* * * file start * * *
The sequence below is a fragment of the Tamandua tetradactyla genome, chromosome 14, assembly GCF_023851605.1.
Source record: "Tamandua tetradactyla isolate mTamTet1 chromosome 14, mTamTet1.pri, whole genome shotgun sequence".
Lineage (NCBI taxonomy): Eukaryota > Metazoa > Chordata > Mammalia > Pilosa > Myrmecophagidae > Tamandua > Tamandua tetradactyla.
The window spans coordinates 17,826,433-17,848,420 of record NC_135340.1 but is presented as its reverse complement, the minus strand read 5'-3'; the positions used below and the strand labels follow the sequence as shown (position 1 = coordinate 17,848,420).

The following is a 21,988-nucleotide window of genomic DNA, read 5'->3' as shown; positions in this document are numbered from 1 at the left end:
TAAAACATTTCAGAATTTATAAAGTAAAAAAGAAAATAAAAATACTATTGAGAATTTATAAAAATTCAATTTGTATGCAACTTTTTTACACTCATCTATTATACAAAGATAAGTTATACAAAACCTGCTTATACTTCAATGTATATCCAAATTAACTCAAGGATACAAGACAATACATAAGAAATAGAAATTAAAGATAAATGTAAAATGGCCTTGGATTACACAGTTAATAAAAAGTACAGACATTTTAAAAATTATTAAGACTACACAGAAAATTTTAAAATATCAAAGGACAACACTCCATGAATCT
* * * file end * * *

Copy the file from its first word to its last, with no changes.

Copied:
The sequence below is a fragment of the Tamandua tetradactyla genome, chromosome 14, assembly GCF_023851605.1.
Source record: "Tamandua tetradactyla isolate mTamTet1 chromosome 14, mTamTet1.pri, whole genome shotgun sequence".
Lineage (NCBI taxonomy): Eukaryota > Metazoa > Chordata > Mammalia > Pilosa > Myrmecophagidae > Tamandua > Tamandua tetradactyla.
The window spans coordinates 17,826,433-17,848,420 of record NC_135340.1 but is presented as its reverse complement, the minus strand read 5'-3'; the positions used below and the strand labels follow the sequence as shown (position 1 = coordinate 17,848,420).

The following is a 21,988-nucleotide window of genomic DNA, read 5'->3' as shown; positions in this document are numbered from 1 at the left end:
TAAAACATTTCAGAATTTATAAAGTAAAAAAGAAAATAAAAATACTATTGAGAATTTATAAAAATTCAATTTGTATGCAACTTTTTTACACTCATCTATTATACAAAGATAAGTTATACAAAACCTGCTTATACTTCAATGTATATCCAAATTAACTCAAGGATACAAGACAATACATAAGAAATAGAAATTAAAGATAAATGTAAAATGGCCTTGGATTACACAGTTAATAAAAAGTACAGACATTTTAAAAATTATTAAGACTACACAGAAAATTTTAAAATATCAAAGGACAACACTCCATGAATCT